"Perhaps most important: Our store personnel also were given access to that same data. Delivering data to all stakeholders in a unified way does a lot to foster better internal communications," he said.
Better Data, Better Communications, Better Execution of Business Objectives
In his 2009 white paper, "Business Intelligence: A Guide for Midsize Companies," MAS Strategies' founder and Principal Analyst Michael Schiff discussed the ramifications of implementing ERP solutions in smaller businesses, and the transformational impact that can result from access to accurate, real-time business intelligence when it becomes easily accessible across the organization.
"All employees have the responsibility to make the best decisions possible, based upon the data available to them at the time. If their ability to analyze this data and transform it into useful information is improved, the overall quality of their decisions can be improved as well," Schiff wrote. "While many small businesses and midsize companies have relied on spreadsheets as their primary BI tool, most of them have come to realize that this is a stopgap solution and one that's apt to lead to data chaos and inconsistent analysis results.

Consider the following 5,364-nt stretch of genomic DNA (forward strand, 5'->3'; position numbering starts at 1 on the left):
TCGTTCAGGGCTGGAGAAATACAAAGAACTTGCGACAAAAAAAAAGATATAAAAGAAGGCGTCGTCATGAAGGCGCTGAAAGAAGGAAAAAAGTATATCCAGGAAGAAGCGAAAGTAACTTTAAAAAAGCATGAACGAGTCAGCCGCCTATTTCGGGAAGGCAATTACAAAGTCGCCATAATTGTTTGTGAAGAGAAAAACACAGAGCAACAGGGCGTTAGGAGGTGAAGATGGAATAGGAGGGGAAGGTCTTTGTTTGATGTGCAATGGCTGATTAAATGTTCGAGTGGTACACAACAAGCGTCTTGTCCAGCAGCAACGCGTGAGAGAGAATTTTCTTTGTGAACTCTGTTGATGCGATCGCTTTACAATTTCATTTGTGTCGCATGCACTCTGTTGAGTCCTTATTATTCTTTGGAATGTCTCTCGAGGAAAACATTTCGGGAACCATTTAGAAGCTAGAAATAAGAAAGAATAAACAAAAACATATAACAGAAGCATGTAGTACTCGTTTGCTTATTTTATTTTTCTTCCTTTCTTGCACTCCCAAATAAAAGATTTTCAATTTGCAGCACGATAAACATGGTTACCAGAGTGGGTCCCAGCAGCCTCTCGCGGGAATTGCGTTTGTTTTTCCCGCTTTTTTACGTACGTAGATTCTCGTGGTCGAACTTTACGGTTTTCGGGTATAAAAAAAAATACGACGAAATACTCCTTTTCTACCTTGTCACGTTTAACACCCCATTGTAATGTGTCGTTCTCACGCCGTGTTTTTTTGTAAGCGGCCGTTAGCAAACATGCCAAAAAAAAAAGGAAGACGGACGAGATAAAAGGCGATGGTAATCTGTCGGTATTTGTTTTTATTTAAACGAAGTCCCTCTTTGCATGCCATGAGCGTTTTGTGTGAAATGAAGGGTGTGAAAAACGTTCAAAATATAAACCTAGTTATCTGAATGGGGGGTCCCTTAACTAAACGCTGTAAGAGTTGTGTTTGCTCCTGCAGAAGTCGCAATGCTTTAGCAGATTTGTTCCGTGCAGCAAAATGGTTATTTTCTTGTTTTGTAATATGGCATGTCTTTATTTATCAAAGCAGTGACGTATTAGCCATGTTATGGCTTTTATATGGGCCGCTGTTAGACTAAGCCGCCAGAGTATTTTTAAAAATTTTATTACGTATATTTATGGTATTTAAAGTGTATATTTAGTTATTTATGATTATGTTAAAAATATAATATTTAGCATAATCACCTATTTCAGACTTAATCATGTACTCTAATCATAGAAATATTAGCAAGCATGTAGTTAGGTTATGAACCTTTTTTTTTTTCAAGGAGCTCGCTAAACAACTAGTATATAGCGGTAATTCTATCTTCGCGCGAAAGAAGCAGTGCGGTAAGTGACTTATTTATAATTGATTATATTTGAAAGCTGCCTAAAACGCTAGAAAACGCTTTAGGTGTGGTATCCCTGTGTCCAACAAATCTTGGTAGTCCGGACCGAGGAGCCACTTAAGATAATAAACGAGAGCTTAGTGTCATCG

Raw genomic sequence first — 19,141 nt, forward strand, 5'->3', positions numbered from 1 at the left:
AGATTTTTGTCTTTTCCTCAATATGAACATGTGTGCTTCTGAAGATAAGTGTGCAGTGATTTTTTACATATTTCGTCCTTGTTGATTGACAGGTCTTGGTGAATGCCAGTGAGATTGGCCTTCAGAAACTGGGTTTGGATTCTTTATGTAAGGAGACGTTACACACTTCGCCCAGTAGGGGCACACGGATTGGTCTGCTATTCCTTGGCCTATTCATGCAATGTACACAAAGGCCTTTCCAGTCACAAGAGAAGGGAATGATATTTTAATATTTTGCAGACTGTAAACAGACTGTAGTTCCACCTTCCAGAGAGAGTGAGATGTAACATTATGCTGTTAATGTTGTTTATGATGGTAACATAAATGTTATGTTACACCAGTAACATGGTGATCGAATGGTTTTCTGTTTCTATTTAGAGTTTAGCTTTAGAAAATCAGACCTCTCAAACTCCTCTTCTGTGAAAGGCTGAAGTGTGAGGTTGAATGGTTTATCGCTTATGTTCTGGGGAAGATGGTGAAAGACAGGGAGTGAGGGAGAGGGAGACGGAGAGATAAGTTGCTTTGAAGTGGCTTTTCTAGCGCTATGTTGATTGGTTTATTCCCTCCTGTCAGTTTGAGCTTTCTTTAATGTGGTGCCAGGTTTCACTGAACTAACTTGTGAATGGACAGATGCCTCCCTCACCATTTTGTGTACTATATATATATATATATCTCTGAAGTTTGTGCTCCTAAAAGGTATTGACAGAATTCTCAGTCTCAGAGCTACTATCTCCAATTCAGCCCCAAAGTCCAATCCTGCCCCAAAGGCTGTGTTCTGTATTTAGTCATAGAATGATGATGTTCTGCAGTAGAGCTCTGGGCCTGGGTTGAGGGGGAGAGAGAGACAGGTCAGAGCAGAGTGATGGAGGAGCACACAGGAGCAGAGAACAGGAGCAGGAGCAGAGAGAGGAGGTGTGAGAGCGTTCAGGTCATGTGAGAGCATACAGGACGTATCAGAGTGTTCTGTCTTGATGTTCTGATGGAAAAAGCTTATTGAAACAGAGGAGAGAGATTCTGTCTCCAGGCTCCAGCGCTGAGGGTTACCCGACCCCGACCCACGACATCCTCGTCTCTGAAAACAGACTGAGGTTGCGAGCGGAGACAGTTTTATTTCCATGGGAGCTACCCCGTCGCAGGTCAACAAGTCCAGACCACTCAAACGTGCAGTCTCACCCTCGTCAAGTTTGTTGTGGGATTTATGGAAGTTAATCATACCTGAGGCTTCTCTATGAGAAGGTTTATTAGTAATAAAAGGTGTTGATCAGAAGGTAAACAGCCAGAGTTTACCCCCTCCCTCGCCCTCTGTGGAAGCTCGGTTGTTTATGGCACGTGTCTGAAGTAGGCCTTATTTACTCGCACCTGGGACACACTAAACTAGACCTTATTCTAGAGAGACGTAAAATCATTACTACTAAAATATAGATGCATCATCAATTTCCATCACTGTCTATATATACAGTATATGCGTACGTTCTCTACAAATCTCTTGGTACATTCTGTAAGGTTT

"Business intelligence … is the underlying technology behind, and a key component for, more effective decision making," Schiff wrote. "Helping to align individual and departmental efforts with overall corporate strategies should lead to improved organizational results."
InformationWeek Tech Digest, Nov. 10, 2014Just 30% of respondents to our new survey say their companies are very or extremely effective at identifying critical data and analyzing it to make decisions, down from 42% in 2013. What gives?